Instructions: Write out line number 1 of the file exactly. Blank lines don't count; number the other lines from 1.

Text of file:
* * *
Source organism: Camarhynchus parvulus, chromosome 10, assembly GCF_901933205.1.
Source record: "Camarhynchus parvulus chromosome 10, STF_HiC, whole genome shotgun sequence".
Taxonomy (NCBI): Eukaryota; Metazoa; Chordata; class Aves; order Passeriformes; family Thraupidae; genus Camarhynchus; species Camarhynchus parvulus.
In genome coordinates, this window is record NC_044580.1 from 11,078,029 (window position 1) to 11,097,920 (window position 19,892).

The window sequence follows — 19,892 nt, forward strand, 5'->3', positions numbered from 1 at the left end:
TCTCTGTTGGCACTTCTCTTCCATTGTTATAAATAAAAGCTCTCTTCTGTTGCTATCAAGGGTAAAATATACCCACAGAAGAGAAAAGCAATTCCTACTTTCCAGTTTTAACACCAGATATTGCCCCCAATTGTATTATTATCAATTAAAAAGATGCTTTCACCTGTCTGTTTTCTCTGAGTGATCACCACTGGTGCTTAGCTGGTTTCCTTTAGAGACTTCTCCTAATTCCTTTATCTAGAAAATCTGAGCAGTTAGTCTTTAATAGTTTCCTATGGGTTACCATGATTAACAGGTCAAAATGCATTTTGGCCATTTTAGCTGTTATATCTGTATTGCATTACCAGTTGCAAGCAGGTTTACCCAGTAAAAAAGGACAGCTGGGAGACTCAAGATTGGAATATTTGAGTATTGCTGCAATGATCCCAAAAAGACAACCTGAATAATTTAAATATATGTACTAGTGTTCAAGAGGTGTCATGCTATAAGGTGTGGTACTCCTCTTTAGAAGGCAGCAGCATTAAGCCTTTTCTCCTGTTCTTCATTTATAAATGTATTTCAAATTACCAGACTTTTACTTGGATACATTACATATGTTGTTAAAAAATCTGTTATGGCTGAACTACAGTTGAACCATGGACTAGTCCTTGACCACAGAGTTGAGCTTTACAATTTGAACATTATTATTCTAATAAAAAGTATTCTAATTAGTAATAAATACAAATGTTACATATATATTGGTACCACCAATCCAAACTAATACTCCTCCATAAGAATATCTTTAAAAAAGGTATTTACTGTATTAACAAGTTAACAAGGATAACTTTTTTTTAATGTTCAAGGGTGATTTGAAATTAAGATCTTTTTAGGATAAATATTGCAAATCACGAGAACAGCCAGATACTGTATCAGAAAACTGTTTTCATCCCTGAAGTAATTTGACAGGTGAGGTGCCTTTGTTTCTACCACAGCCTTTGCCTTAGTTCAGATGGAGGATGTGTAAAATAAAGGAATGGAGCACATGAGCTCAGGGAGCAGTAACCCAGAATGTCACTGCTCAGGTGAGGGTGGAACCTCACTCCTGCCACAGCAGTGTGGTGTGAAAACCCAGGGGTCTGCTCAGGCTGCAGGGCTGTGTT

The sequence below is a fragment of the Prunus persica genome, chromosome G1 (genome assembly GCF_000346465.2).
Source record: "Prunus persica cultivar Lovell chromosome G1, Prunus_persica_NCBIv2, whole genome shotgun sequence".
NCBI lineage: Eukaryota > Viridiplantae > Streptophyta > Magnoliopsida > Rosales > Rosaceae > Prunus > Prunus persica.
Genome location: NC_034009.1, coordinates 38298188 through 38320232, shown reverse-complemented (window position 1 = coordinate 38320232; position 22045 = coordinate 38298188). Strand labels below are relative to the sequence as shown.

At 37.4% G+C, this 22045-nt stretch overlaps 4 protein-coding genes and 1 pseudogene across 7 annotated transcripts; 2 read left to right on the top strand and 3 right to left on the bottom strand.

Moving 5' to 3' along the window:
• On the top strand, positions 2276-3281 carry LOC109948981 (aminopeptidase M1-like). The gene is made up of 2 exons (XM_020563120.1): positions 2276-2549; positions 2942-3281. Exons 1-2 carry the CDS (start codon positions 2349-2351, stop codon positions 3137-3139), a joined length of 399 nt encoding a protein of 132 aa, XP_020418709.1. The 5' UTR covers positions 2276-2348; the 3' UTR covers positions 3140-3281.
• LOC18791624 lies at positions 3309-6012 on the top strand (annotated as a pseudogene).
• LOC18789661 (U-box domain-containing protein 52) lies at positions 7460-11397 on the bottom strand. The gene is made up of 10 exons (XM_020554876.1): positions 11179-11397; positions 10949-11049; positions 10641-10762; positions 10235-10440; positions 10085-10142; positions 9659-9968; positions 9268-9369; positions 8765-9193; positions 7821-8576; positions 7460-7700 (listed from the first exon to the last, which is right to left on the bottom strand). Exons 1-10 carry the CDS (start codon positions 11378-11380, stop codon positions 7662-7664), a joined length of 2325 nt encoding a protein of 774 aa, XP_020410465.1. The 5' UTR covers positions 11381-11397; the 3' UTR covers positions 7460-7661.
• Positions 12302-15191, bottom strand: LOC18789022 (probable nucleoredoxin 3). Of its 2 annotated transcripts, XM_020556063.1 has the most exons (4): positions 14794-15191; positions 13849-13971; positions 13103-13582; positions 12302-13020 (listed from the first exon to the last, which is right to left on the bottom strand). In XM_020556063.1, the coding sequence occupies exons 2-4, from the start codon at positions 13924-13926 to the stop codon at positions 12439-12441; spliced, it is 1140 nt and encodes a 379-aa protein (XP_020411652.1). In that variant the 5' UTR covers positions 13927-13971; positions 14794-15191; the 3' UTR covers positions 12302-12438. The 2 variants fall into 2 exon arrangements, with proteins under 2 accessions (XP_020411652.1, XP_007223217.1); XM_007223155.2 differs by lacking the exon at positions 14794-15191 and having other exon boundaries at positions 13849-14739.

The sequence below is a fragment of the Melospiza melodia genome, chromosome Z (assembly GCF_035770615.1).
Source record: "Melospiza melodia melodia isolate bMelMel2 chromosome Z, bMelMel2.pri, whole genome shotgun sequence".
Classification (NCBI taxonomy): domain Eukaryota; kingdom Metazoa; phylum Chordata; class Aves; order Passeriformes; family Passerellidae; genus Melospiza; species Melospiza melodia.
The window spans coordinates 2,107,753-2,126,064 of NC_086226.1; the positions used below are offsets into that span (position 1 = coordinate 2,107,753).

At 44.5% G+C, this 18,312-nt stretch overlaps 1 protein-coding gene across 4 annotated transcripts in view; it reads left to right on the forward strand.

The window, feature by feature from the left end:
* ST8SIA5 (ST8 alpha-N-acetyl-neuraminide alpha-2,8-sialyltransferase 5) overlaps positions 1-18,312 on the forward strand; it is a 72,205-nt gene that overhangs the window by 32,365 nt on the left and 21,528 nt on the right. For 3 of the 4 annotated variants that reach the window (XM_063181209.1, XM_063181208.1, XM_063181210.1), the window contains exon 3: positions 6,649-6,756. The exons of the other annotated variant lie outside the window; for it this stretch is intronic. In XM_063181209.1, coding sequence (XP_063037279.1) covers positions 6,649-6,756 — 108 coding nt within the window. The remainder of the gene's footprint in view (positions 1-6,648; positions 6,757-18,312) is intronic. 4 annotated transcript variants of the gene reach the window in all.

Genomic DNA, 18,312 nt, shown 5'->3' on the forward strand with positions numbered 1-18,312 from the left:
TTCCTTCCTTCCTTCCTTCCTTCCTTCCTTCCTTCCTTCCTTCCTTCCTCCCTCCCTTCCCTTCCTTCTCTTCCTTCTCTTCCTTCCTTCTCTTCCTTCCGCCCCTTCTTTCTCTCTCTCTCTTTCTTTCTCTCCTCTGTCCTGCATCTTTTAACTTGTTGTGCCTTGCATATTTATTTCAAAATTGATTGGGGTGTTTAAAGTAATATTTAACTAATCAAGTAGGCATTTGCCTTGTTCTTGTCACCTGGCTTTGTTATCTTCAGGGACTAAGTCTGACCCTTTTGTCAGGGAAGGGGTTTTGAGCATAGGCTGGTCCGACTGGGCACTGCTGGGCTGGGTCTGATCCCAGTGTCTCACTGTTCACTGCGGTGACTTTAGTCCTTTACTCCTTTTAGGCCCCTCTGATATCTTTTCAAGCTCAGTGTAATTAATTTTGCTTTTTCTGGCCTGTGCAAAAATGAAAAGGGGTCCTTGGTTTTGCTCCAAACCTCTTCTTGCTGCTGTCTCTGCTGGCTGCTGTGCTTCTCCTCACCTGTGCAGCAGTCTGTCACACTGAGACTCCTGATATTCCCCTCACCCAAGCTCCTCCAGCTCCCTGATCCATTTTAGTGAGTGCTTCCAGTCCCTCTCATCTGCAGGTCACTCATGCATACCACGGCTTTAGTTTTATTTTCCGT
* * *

Source organism: Camarhynchus parvulus, chromosome 10, assembly GCF_901933205.1.